Even the jumper thing is problematic. I’m younger than Rosie’s 33, but not much, and I too remember pre-internet clothes shopping. And I spent my adolescence saving up for trips to Camden, in a different city for God’s sake, just so I could get clothes that I felt comfortable and myself in. (Like a good little capitalist teenager.) Trying to find the perfect jumper. I certainly wasn’t a different person, happy to ‘settle’ for something I disliked simply because it was available. And nor, given the sketch that opens her column, was Rosie. That’s just *not* how it works. Has she ever read any of the ‘kitchen sink’ novels of the 1960s, those in which young women exchange sex with men they’re not sure about for rape & the promise of a ring, intelligent women are trapped in unfulfilling marriages by just such choices, or condemned to loneliness without them? Does she really, REALLY think that marriage pre-divorce rates was *better*?
Apparently so. Now, the imperfect man you’d supposedly have lived happily ever after with ‘has to compete with all the other men crowding our offices, inboxes and the internet. And when you compare one man to all other men ever, he’s bound to come up lacking.’ Well, I mean, what? Knowing more men is a bad thing? More varied interactions and experiences are a bad thing? Maybe women should never have made it into offices at all; we’d meet fewer men at home slaving over a hot stove! Except wait, no, the internet would still be there! Maybe we shouldn’t talk to men at all? Besides, it’s arrant nonsense. I may meet a lot of men (**AND ATTRACTIVE MEMBERS OF OTHER GENDERS, FTR, Cosmo) but I’m still perfectly capable of identifying those (admittedly few, but that has more to do with emotional scarring, self-knowledge and hard-won maturity than anything else) with whom I would consider a relationship, just as I am those few to whom I am attracted. Really. I wanted to marry my teenage sweetheart, not because he was the first man I met and thus my default choice, but because he really seemed to understand who I was and where I was coming from (and, y’know, ace sex/communication.) Since then, I’ve met…maybe 3 people - all alas impractical - with whom I could fall in love and to whom I might thus have wanted to commit. (I’m leaving marriage out of my personal equation, likewise the openness question.) Numbers simply mean a) greater opportunity b) greater diversity c) greater knowledge, wisdom and experience and d) greater choice. Of which c) is by far the most important. The more I learn about people and their needs/desires and my needs/desires and what I want from a relationship, the more likely I/anyone will be to be able to identify people with whom I/anyone could have a healthy functional relationship. With marriage if both parties are that way inclined.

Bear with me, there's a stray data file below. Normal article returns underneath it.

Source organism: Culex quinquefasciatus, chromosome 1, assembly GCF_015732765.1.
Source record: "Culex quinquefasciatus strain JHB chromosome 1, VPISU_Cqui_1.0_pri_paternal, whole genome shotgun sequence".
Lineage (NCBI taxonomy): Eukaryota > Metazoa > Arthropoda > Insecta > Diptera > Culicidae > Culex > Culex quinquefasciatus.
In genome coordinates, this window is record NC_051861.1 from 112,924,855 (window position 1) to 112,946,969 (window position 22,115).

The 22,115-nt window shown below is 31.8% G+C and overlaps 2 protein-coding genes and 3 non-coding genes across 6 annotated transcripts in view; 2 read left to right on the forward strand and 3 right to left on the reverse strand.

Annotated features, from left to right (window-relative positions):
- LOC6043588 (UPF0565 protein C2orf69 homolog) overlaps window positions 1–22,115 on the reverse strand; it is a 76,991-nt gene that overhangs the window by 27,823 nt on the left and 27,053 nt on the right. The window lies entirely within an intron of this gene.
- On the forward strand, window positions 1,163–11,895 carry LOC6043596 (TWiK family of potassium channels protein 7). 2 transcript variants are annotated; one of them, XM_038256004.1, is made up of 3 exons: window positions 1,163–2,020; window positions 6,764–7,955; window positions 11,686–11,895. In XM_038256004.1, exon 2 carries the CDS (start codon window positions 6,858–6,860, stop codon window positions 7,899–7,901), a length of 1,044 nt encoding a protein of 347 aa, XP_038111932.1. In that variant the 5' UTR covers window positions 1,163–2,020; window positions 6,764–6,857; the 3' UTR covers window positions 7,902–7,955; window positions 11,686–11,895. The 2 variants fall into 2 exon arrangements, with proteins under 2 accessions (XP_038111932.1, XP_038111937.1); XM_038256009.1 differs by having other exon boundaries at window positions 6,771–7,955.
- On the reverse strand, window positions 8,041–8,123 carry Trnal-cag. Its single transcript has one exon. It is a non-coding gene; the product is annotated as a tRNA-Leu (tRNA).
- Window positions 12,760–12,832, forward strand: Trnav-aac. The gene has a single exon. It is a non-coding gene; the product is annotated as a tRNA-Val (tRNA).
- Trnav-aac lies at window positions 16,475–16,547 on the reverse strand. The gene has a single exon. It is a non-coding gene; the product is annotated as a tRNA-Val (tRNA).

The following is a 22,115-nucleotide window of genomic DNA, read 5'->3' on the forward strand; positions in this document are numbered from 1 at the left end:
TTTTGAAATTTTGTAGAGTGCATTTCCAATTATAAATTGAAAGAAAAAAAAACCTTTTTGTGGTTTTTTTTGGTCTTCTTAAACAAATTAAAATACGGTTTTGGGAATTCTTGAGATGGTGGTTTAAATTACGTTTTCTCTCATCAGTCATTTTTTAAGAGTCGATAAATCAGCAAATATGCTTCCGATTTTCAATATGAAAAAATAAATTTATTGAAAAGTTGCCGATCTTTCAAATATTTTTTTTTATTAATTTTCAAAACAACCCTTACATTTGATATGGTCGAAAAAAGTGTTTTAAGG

Still, sadly, this isn’t the end. Rosie extrapolates from 70% of divorces being initiated by women ( a statistic with apparently nothing to do with increased independence and opportunity, or increased unwillingness to tolerate abuse, or any other unsatisfactory elements; reluctant as I am to make gender assumptions, it’s conceivable that were I to do so I could - for example- extrapolate a male reluctance to compromise on domestic matters from Rosie’s figures) to suggesting ‘men are happier to make a choice and stick to it than we are.’ Without knowing the grounds on which 100% of respondents filed for divorce and comparing the female 70% to the 30% male ones, how the hell would she know? Rather than explaining, she brings in a male friend, who blithely binarises along Rosie’s lines by saying ‘Men and women are different. Men realise perfection doesn’t exist, and recalibrate their expectations accordingly. Women shoot for the moon, then get back down to earth to find a perfectly decent man has just married someone else.’ (Someone else who, by his logic, therefore isn’t a woman? Given the shattering heteronormativity of all this, i doubt that was the intended interpretation, but i suspect he hasn’t thought things through.) Rosie concludes that men don’t bother worrying if they’re ‘totally happy’ with their partners (Only to beg the question: and women do? really? Surely women not being totally happy is where this whole mess started? And why *should* women lie to themselves to get an engagement ring, in 2012? I certainly wdn’t want anybody who wasn’t totally happy with me to marry me, or vice versa). For once and for all, ffs: PEOPLE ARE DIFFERENT. The maintenance of rigid binary gender roles is an utterly pointless exercise. WE ARE ALL PEOPLE, WITH DIFFERENT NEEDS AND EXPECTATIONS AND DESIRES, and the sooner you start trying to communicate as an equal with another person rather than treating somebody as an alien because they (probably, given that Cosmo seemingly hasn’t heard of trans, intersex, or any variation on medical-textbook heteronormativity) have different genitalia to you, the sooner you both might figure out whether or not you have a connection - and thus might want to get married. Really.
Her last sentence is breathtaking. ‘If we’re really that keen to get married, maybe it’s time for us to be happy with what we’ve got, and resist the urge to shop around.’ Oh please. Because obviously, loving someone enough to marry them is something that happens to order. If it’s not there, but you want to get married, are you meant to just decide it, or marry anyway? And once again, WHO SAYS WE WANTED (OR NEED) TO MARRY IN THE FIRST PLACE? You may, Rosie, and fair enough - but yours is far from being the only viewpoint. And the hideous, painful weight of gender and social assumption in this little column goes to contribute to an ideocultural world where women are always ultimately competing for men, the universal female goal is marriage (which is always het, mono, etc); capitalism is a perfect model for human relationships, and QUILTBAG people of any flavour doesn’t exist. Nice one. Now, if you’ll excuse me, I’ll be taking advantage of my nonexistence to have some more of that mindblowing kinky sex I mentioned over in the corner. Let’s hope invisibility covers inaudibility as well.